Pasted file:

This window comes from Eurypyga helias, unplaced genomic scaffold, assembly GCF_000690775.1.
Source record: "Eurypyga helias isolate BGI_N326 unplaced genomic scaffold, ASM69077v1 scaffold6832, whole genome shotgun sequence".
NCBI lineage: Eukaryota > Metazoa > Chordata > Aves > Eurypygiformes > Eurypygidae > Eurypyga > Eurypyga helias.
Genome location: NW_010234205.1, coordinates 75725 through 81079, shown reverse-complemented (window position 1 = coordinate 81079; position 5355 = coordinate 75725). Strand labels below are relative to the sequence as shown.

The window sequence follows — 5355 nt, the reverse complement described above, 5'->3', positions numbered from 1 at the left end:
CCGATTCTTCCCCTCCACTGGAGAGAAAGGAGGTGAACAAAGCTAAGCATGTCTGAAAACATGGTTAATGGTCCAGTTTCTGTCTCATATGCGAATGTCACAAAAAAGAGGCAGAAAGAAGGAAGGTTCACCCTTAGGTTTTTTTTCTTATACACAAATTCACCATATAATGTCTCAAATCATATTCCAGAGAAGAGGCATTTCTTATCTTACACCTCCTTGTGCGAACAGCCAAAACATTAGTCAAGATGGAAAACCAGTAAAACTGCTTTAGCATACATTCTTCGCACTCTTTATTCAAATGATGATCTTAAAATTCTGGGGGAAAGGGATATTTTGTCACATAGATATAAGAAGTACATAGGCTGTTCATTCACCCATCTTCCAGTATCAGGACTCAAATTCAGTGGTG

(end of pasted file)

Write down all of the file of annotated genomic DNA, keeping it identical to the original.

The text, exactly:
This window comes from Eurypyga helias, unplaced genomic scaffold, assembly GCF_000690775.1.
Source record: "Eurypyga helias isolate BGI_N326 unplaced genomic scaffold, ASM69077v1 scaffold6832, whole genome shotgun sequence".
NCBI lineage: Eukaryota > Metazoa > Chordata > Aves > Eurypygiformes > Eurypygidae > Eurypyga > Eurypyga helias.
Genome location: NW_010234205.1, coordinates 75725 through 81079, shown reverse-complemented (window position 1 = coordinate 81079; position 5355 = coordinate 75725). Strand labels below are relative to the sequence as shown.

The window sequence follows — 5355 nt, the reverse complement described above, 5'->3', positions numbered from 1 at the left end:
CCGATTCTTCCCCTCCACTGGAGAGAAAGGAGGTGAACAAAGCTAAGCATGTCTGAAAACATGGTTAATGGTCCAGTTTCTGTCTCATATGCGAATGTCACAAAAAAGAGGCAGAAAGAAGGAAGGTTCACCCTTAGGTTTTTTTTCTTATACACAAATTCACCATATAATGTCTCAAATCATATTCCAGAGAAGAGGCATTTCTTATCTTACACCTCCTTGTGCGAACAGCCAAAACATTAGTCAAGATGGAAAACCAGTAAAACTGCTTTAGCATACATTCTTCGCACTCTTTATTCAAATGATGATCTTAAAATTCTGGGGGAAAGGGATATTTTGTCACATAGATATAAGAAGTACATAGGCTGTTCATTCACCCATCTTCCAGTATCAGGACTCAAATTCAGTGGTG